History of Organized Crime First Half of Twentieth Century - Essay Sample

Date:  2021-07-02 02:29:42
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Organizations were formed to fight for the abolition of alcohol since the commencement of alcohol consumption in America. The Womens Christian Temperance Union, the Anti-Saloon League, and other organizations fought for Temperance. The struggle began when the legislation prohibiting alcohol consumption commenced during the First World War. The beginning of prohibition came right after the Eighteenth Amendment (Harris 2012).

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The prohibition burned manufacturing, selling, and transportation of alcohol. The Congress the Volstead Act to enforce the Eighteenth Amendment. Though the Eighteenth Amendment was thought to be a better idea, it was a complete failure. The American people were victorious during the end of world war one, and they needed to celebrate and party, but by that new era, the consumption of alcohol outlawed. It was a big mistake made by the American government (Gill 2013).

Soon after passing the Volstead Act and the Eighteenth Amendment in the 1920s organized criminals like the American mobsters and European crime syndicates arose. The Al Capone were bootleggers, and they would buy rum, run from the Caribbean. If not, they would hijack Canadian ships transporting whiskey and sell the liquor in the cities. These mobsters were wealthy, and they would bribe the policemen or pay expensive lawyers to fight for them. Bootlegging led to increasing corruption by the politicians and the law enforcement agencies. Corruption helped to finance powerful crime syndicates. Corruption also became a national scandal (Gill 2013).

Since the Eighteenth Amendment did not touch on the legality nor the consumption of alcohol, many people bought alcohol in large quantities before the Amendment commenced. And so they drunk legally during the prohibition. Alcohol was also consumed for medical purposes letting the doctors with no option but to prescribe it to many patients. The prescription made it easier for people to get their hands on alcohol. The government found it hard to crack down on the encroachment of the Eighteenth Amendment since there were bars everywhere during the peak of prohibition (Hall 2010).

There were no jobs and families needed to provide for and so gangsterism became a source of income. Alcoholics too turned to criminals after the American government passed the Eighteenth Amendment outlawing alcohol. The American government burned the sale and supply of alcohol in January 1920 to stop crime and violence. The burning of alcohol led to increasing crime rates and violence. Illegal bars and saloons become even more than before the prohibition. The American government had to come up with the Federal Prohibition Bureau, but this also did not stop the organized crimes. The police were overwhelmed by the strength of the organized crime syndicates. The police were also dissatisfied with their jobs since they were underpaid. Territorial disputes changed Americas cities into war grounds. It led to increasing crime rates between 1920 and 1933 (Hall 2010).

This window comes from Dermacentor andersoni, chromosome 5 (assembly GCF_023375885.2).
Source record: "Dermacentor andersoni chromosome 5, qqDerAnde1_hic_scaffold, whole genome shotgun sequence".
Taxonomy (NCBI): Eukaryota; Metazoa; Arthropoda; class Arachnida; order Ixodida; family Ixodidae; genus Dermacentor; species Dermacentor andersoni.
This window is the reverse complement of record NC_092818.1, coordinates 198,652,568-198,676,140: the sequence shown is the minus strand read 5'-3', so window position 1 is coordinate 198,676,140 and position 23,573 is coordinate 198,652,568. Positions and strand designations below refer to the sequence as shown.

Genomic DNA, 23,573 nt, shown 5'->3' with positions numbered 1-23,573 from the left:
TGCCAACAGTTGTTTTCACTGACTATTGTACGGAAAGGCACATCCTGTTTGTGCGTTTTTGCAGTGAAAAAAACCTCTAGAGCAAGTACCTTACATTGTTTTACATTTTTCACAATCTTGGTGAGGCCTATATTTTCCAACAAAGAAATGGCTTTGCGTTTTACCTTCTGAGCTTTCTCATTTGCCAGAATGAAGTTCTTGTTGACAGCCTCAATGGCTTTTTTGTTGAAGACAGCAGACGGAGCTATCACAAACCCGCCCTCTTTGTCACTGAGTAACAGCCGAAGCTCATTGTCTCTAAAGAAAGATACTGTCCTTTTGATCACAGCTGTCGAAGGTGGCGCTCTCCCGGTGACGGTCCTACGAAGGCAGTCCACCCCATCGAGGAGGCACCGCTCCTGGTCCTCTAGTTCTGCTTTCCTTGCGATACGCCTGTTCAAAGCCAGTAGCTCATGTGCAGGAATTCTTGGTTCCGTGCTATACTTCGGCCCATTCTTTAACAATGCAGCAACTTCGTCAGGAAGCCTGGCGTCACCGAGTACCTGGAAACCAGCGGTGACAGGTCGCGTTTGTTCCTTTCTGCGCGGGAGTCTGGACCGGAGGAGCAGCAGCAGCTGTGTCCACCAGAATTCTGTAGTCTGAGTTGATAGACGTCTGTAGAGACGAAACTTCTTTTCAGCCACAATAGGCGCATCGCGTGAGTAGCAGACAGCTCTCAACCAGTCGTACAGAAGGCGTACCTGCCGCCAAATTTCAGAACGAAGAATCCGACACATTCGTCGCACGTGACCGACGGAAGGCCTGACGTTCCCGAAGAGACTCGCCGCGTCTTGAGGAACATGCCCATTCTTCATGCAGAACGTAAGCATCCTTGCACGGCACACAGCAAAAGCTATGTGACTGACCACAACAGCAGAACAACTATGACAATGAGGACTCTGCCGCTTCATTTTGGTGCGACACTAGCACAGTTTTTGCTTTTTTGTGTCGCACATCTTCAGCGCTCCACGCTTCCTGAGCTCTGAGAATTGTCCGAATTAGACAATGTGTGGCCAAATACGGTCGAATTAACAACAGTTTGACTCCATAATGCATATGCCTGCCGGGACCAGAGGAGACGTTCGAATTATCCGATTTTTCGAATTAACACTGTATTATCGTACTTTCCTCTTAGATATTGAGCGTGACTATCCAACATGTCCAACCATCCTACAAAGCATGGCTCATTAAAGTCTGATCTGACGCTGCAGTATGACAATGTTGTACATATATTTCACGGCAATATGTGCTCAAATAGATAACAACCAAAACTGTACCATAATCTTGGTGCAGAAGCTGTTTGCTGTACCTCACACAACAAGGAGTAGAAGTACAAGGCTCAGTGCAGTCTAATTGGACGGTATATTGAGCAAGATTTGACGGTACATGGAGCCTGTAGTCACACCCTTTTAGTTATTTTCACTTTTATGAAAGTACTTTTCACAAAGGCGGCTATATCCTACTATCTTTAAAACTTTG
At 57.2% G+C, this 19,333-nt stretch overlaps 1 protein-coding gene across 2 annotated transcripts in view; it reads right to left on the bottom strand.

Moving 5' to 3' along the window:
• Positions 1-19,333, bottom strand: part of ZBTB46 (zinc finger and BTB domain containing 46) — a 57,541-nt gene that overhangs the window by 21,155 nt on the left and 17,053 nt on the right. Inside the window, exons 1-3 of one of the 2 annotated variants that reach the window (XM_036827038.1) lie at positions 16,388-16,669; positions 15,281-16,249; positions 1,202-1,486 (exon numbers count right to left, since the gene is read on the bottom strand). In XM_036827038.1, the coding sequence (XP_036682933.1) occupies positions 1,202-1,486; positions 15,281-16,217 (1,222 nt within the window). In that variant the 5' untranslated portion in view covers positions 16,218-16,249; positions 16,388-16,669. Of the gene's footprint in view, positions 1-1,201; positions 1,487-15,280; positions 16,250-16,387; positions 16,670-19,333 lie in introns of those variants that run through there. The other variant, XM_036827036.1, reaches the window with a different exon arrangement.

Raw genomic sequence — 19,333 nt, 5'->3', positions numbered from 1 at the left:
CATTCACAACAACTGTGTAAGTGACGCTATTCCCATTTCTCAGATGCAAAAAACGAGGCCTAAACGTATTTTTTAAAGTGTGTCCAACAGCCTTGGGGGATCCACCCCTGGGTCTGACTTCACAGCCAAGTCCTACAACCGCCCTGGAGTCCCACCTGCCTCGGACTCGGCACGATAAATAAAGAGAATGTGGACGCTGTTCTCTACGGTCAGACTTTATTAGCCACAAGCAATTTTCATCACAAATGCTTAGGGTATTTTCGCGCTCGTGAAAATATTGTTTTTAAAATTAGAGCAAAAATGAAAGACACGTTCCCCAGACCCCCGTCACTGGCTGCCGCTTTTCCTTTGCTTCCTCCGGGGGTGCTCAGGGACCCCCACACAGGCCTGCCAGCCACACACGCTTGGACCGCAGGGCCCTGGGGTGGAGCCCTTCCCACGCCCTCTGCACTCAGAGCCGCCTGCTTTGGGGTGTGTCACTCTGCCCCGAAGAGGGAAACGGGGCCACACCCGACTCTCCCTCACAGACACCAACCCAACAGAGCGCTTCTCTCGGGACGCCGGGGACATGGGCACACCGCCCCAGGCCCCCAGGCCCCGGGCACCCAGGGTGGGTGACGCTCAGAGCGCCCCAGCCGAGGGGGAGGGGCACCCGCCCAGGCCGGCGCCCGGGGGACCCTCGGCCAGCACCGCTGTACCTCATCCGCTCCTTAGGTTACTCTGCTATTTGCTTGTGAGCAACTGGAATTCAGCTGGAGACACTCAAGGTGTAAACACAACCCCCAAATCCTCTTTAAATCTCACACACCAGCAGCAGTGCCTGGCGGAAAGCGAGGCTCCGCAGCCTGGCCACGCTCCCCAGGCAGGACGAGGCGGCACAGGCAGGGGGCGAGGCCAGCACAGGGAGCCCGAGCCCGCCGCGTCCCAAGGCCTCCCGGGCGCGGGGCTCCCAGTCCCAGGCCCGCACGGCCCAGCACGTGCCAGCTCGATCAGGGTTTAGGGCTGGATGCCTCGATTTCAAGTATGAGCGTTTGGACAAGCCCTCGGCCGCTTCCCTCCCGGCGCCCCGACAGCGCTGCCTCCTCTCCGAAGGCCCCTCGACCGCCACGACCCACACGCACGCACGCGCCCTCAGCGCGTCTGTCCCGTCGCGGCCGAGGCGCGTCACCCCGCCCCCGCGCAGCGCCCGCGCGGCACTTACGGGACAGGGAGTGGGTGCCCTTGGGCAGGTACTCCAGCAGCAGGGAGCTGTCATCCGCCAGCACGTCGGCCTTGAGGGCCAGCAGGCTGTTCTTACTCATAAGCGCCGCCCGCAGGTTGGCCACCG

Unemployment also rose due to the closure of alcohol industries. The suppliers became ruthless as they fought amongst themselves for the control of alcohol trade. Bootleggers manufactured their products aimlessly. Their products were toxic. Many people became paralyzed and even died from alcohol poisoning. The government had to abolish the Volstead act after thirteen years since it had failed to control the problem and thus crime rates decreased. The primary cause of the increase in crime rates in America was the enacting of the prohibition act and made the organized crime syndicates wealthy and powerful (Gill 2013).

The response of the government to the organized crime syndicates was not smart. It did not handle the violations of the Volstead Act. Immediately after the passing of the Volstead Act, there was looting and raids all over the nation. Most of the police cases were involved with violent criminals. Many people were reported to have been killed by the policemen by the end of the 1920s due to prohibition. The police officers stopped killing the criminal, and as a result, violence increased. The unstoppable bootlegging operators bribed the policemen and the city mayors. This rate of bribery was alarming, and nobody in the government earned trust (Harris 2012).

The Democratic Party signed the repeal of prohibition in 1932. The majority of the retiring Congress suggested a repeal amendment since the Democratic Party emerged to be victorious during the previous year. During the date of repeal, the U.S Supreme court had to dismiss prosecutions since the Volstead Act had become null. Franklin Roosevelt administration proposed to adjust the Volstead Act definition of intoxication beverage to grant the production and sale of beer at a low alcohol percentage. The Volstead Act came to an end on 7th April 1933 with a celebration of the Beer Bill. The Twenty-First Amendment kicked off on 5th December 1933 putting an end to the disassembling of the National Prohibition Act (Harris 2012).

References

Hall, W. (2010). What are the policy lessons of National Alcohol Prohibition in the United States, 1920-1933? Addiction, 105(7), 1164-1173. doi:10.1111/j.1360-0443.2010.02926.x

Harris, D. P. (2012). The New Prohibition: A Look at the Copyright Wars Through the Lens of Alcohol Prohibition. SSRN Electronic Journal. doi:10.2139/ssrn.2095193

Gill, P. (2013). Organised Crime. Routledge Companion to Intelligence Studies. doi:10.4324/9780203762721.ch33

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